We all want to live happy, healthy lives for as long as possible. And as we age and encounter our frailties, the quest for ways to stay healthy becomes more pressing. Turns out, the path to more energy, vitality, better health, and even additional years may start in the kitchen.
It’s National Nutrition Month, and now is as good a time as any to re-evaluate your eating habits, as well as those of your aging loved ones. Of course, changing long-ingrained eating habits will require some serious time and effort.
The good news?
Regardless of your age, keeping some key food guidelines in mind can help boost your health and maybe even lengthen your life.
1. Choose whole foods
A good rule of thumb for healthy eating that can boost longevity is to opt for whole foods over processed foods whenever possible. In case you’re unsure, whole foods are those that are composed of one ingredient or that has been processed or refined as little as possible. These foods generally don’t include added salt, carbohydrates or fat, thus tend to be better for your health.
The Blue Zones Solution, a book that draws lessons from the nutritional habits of the populations in the world that live longest, encourages readers to eat foods that are “recognizable for what they are,” emphasizing food items from the farm rather than the factory. In other words, for a longer, healthier life, it’s best to choose foods that are as close as possible to the way the would be found in nature. That means opting for vegetables, whole grains, nuts and legumes over processed meats, sugary beverages or cheese puffs.
2. Get more of your food from plants
Significant research has shown that eating a plant-based diet and limiting meat intake can boost health outcomes and possibly add years to your life. Stacey Milak, clinical dietician at Cedar Crest, a senior living community in Pompton Plains, New Jersey, notes that fruits and veggies are filled with nutrients that most people don’t get enough of, such as fiber, potassium and folic acid.
"Eating fruits and vegetables has been associated with lower risk for certain diseases such as heart disease and cancer,” Milak says. “They also can help you stay full longer.” In a 2003 study published in the American Journal of Clinical Nutrition, participants who ate meat less than once a week had a significantly lower risk of death than those who ate it more often.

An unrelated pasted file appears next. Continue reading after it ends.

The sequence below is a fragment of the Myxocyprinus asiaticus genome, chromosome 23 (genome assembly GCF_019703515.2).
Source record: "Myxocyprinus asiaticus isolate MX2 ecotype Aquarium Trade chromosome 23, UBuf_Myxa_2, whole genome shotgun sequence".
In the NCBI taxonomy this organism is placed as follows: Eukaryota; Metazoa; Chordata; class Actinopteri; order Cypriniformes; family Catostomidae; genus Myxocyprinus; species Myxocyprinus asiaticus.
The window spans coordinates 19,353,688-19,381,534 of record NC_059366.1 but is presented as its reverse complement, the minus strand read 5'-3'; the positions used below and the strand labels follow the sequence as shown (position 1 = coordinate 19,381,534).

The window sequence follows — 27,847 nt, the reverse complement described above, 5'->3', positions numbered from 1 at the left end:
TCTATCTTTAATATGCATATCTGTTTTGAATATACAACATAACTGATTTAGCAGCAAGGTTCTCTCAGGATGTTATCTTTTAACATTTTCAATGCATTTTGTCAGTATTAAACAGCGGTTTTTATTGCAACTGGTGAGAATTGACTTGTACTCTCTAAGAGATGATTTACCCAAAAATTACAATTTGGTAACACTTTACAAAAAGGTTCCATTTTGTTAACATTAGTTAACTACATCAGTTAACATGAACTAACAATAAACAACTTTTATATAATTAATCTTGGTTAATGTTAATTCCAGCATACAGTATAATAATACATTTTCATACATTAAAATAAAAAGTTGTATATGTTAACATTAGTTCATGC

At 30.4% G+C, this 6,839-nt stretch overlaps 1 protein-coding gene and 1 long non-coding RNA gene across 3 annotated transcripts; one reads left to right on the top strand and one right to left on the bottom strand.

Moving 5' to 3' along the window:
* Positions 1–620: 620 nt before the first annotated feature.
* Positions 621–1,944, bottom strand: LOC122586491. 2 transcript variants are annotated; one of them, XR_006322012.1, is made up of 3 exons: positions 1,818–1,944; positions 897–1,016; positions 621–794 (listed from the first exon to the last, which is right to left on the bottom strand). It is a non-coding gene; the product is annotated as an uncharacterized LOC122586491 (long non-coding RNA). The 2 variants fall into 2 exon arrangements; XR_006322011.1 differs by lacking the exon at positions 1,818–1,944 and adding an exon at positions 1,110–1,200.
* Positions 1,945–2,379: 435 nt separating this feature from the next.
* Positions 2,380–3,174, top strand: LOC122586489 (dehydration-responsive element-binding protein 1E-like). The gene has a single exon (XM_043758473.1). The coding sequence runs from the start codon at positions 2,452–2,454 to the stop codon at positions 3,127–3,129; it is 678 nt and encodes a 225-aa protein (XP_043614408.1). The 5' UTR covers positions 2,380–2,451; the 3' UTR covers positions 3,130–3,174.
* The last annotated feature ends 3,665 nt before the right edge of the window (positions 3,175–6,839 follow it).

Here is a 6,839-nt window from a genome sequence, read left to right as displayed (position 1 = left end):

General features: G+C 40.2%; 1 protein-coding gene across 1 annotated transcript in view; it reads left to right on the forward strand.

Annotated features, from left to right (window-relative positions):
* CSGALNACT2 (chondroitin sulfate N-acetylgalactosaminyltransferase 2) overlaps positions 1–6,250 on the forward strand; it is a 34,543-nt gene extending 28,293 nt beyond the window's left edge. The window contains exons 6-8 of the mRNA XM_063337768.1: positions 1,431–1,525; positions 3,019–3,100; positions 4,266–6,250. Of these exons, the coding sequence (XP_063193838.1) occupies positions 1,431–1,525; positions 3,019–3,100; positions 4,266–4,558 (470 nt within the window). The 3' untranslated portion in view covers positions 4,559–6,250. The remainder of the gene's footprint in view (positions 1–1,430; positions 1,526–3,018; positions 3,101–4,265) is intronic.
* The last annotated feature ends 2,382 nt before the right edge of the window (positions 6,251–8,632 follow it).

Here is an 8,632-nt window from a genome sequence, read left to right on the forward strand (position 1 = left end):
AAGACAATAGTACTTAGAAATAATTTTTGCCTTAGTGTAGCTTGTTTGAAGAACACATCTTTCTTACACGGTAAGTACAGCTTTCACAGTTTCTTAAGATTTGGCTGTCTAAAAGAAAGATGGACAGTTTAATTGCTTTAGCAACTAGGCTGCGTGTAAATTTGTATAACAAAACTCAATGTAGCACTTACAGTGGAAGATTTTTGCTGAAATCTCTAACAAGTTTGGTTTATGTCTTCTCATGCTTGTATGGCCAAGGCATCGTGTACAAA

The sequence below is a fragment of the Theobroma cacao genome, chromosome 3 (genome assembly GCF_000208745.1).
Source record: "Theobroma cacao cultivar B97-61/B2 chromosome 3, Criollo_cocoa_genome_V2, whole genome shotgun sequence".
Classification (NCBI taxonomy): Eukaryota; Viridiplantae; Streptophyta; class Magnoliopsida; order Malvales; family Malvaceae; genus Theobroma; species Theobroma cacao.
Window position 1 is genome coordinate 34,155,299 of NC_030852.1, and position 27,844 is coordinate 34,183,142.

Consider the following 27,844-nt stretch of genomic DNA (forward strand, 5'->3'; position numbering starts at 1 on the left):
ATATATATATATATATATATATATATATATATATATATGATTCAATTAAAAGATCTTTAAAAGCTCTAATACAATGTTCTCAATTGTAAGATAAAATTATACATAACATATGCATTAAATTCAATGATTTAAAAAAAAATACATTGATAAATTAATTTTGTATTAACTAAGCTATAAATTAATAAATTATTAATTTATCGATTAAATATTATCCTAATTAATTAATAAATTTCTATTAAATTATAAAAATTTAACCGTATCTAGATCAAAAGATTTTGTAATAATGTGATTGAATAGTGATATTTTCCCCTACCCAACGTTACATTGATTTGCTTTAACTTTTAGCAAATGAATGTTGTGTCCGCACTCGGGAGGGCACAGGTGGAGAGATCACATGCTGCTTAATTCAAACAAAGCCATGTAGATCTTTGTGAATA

You don’t have to eschew meat entirely to see the benefits. Simply cutting back, especially on red meat, can cut your risk of dying early, the National Cancer Institute has found.
3. Slash sugar
You’ve probably heard it before, but Americans eat far too much sugar, and cutting down on the amount you take in may be one of the best things you can do for your health. Frequently consuming foods and drinks with lots of added sugar, such as cookies, candy and soda, can take years off of your life and increase your risk of cancer, heart disease, diabetes, and other life-threatening illnesses.
A Harvard T.H. Chan School of Public Health study found that about 180,000 obesity-related deaths across the globe could be attributed to drinking sugary beverages. Limiting the amount of added sugar in your diet – the American Heart Association recommends no more than nine teaspoons a day for men and six for women – can help keep your health in check and boost your longevity.
4. Go nuts
When you’re reaching for a healthy snack, nuts are one of the best bets. Blue Zone residents were found to eat nuts regularly, and a one study found that participants who ate a handful of nuts daily were less likely to die for any reason over a three-decade period.
Registered dietician nutritionist and author Maggie Moon also recommends nuts as part of a diet for a longer life, citing a 2013 New England Journal of Medicine study that revealed that people who ate nuts at least seven times per week outlived those who ate nuts less often.
5. Water, coffee, tea and red wine are fine
The vast majority of the long-living Blue Zones residents were found to drink coffee, tea, water and wine. Sugary drinks like soda and juice typically aren’t on the menu in these regions.
Voluminous research has shown the health benefits of drinking plenty of water, especially as you age and it’s easier to become dehydrated. Meanwhile, coffee is an antioxidant and has been linked to lower rates of dementia and Parkinson’s disease. Regularly drinking green tea, which is also chock full of antioxidants, has been associated with a lower risk of heart disease and several types of cancer. And red wine, when consumed in moderation, has been found to yield health benefits such lowered risk of both heart disease and blood clots.